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what's wrong with named object ?
[no name] 16-Nov-14 10:15am    
Nothing is wrong with named objects. Anonymous types just gives you some more degree of freedom.
Kornfeld Eliyahu Peter 16-Nov-14 10:25am    
Start reading here:

Depends what you are doing. If you are working on code that can take any type of object (such as Console.WriteLine for example) you have no choice except to use object declarations:
public void MyWriteLine(string format, params object[] data)
      string s = data[i].ToString();
Because everything is ultimately derived from object a variable of that type will accept any class as a value - and the inheritance system will then sort out the necessary method to execute based on the actual value type at runtime.

It's a problem when you use it inappropriately: for example using an ArrayList instead of a List<T> because you can "include any object in it" - but it makes life harder down the line because you have to do runtime verification and conversion before you can use the actual values type.

When you can use named types, do. Only use object when you really need to.

Thinking about it, if you are talking about actual Anonymous types rather than the object class, then that's a different matter - most of the time when you use anonymous types it's because there is no choice: Linq for example wouldn't work very well without them.

Again, it's down to appropriate use: if you are passing a value out of a method, it should be a named type (or the outside world can't easily use use it). But if you are going to use the type temporarily:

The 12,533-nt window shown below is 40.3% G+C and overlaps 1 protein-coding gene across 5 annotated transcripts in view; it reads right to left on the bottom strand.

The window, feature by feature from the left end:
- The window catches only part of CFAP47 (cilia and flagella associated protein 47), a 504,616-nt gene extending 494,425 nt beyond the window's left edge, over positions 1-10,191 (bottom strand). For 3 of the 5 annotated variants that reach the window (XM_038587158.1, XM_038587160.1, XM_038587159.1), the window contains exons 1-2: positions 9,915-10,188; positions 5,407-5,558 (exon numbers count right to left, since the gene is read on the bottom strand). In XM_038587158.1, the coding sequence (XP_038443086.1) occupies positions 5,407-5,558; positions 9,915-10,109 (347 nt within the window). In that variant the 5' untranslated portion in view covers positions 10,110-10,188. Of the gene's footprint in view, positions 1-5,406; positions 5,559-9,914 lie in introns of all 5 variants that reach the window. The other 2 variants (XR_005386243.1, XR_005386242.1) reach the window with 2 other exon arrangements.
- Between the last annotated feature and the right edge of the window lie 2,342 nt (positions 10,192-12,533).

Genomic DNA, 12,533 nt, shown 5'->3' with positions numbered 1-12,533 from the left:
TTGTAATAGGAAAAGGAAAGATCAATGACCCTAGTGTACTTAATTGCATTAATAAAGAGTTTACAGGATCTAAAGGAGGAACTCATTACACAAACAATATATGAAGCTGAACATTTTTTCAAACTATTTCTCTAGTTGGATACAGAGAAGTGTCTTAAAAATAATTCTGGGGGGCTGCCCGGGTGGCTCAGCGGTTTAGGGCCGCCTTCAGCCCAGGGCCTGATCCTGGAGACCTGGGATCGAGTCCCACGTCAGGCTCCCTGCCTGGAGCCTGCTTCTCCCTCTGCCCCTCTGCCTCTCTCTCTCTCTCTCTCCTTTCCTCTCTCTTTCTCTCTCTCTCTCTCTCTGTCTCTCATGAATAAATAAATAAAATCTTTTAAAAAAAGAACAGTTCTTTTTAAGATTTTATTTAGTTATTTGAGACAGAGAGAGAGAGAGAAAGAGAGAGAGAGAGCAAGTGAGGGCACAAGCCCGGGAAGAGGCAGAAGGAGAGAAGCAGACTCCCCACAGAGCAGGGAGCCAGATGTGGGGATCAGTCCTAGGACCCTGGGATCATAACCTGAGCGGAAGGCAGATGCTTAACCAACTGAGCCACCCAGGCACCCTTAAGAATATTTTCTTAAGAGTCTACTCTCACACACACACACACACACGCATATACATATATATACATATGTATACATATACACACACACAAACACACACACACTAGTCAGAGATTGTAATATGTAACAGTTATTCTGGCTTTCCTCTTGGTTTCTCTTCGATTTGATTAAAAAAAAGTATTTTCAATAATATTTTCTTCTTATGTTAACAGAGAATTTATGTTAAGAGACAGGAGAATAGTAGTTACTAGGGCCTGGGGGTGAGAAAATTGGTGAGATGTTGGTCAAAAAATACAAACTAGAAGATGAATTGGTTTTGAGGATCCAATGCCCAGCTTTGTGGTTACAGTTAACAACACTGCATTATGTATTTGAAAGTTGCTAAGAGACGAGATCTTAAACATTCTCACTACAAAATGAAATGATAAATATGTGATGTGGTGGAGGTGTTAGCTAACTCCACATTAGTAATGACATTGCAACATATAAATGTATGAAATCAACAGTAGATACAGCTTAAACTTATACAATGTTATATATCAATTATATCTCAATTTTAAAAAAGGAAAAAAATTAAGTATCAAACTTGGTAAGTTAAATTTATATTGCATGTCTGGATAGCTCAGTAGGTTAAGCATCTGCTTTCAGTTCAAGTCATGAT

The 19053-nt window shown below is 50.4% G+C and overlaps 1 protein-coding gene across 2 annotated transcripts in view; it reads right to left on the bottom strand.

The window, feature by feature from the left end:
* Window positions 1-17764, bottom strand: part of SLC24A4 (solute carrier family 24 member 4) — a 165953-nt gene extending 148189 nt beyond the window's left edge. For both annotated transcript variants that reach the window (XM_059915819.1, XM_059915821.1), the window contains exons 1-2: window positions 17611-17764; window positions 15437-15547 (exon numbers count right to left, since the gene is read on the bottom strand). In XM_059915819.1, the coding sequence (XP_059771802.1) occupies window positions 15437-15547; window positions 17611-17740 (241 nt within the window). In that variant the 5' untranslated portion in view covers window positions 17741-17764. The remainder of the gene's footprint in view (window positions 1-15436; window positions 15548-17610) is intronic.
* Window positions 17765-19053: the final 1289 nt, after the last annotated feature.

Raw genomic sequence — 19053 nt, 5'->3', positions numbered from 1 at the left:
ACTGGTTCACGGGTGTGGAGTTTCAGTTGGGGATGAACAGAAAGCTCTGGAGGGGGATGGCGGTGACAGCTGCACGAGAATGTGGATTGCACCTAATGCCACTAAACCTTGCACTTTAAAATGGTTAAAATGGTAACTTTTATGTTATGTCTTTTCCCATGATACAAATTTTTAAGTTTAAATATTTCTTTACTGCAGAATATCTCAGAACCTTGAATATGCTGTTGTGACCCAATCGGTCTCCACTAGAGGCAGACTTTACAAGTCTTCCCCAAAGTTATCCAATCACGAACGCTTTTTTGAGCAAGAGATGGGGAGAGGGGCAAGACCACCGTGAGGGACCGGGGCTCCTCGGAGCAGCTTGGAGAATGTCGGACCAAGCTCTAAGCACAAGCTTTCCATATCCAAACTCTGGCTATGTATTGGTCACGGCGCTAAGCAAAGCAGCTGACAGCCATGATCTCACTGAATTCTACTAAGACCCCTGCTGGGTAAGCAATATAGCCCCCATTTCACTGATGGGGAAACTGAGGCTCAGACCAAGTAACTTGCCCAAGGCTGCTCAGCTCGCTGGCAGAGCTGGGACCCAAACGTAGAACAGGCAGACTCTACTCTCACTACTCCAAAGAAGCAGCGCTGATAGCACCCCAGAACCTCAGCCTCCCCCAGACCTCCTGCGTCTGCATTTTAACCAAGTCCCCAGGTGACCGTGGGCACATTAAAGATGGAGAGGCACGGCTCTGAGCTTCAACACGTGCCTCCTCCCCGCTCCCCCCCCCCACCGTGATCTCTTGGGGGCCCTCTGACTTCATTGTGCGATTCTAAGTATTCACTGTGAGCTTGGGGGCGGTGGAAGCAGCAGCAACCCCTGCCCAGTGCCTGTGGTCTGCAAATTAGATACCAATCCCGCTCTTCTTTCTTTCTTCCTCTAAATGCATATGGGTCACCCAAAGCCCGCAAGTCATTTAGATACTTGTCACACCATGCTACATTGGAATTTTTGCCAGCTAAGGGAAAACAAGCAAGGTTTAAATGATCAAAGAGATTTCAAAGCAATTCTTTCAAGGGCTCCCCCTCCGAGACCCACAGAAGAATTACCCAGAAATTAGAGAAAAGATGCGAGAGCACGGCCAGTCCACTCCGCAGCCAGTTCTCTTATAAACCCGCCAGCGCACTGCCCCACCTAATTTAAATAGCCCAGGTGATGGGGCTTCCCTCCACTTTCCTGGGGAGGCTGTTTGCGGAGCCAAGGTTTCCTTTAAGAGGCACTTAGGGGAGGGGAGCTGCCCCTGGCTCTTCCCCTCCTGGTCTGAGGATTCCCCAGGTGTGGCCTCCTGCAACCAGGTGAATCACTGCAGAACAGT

var results = listOfMyClass.Where(m => m.FirstName.StartsWith("M")).Select(m => new {Name = m.FirstName + " " + m.LastName, Email = m.Email});
foreach (var x in results)
   // Send email
And then discard it, it's pointless to build a new "real" class.
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musharaf.ali 16-Nov-14 10:30am    
Then how to access method without naming object?
OriginalGriff 16-Nov-14 10:38am    
If you use var types, then the system sorts that all out for you - because it "knows" what type the variable is, and so what properties and methods it has.
What's wrong with named method (you should have said, "method", not "object"; it becomes an object only when you make a delegate instance out of a method, and this object does not have a "name" even if the method it uses was named).

The only wrong thing is: you create a name where a name is not needed. :-)
The idea is:[^],[^].

By using anonymous method, you write less code; more importantly, you don't write unused code and you prevent code from being used outside of required scope, most important part. For example, if you handle an exception, you may want to prevent the handler to be called in any other way, which can be important enough.

Another example: you can hide some ad-hoc method in a calling method, with the same purpose. If a method is called only in one place, why exposing it anywhere else? This is explained in my small article: Hide Ad-hoc Methods Inside the Calling Method’s Body[^].

One practically important use if often overlooked. Note that in handlers of many events one of two of the arguments passed to the handler are not used. You can isolate the handling, getting rid of the unused. For example:
MyButton.Click += (sender, eventArgs) => {
    // usually, you don't need to use sender; it's a button, so what
    // moreover, this event's eventArgs is not informative; click is just a click,
    // no coordinates or any useful information
    RealClickHandler(); // no redundant information to pass

// ...

void RealClickHandler() {
    // no redundant information to take into account

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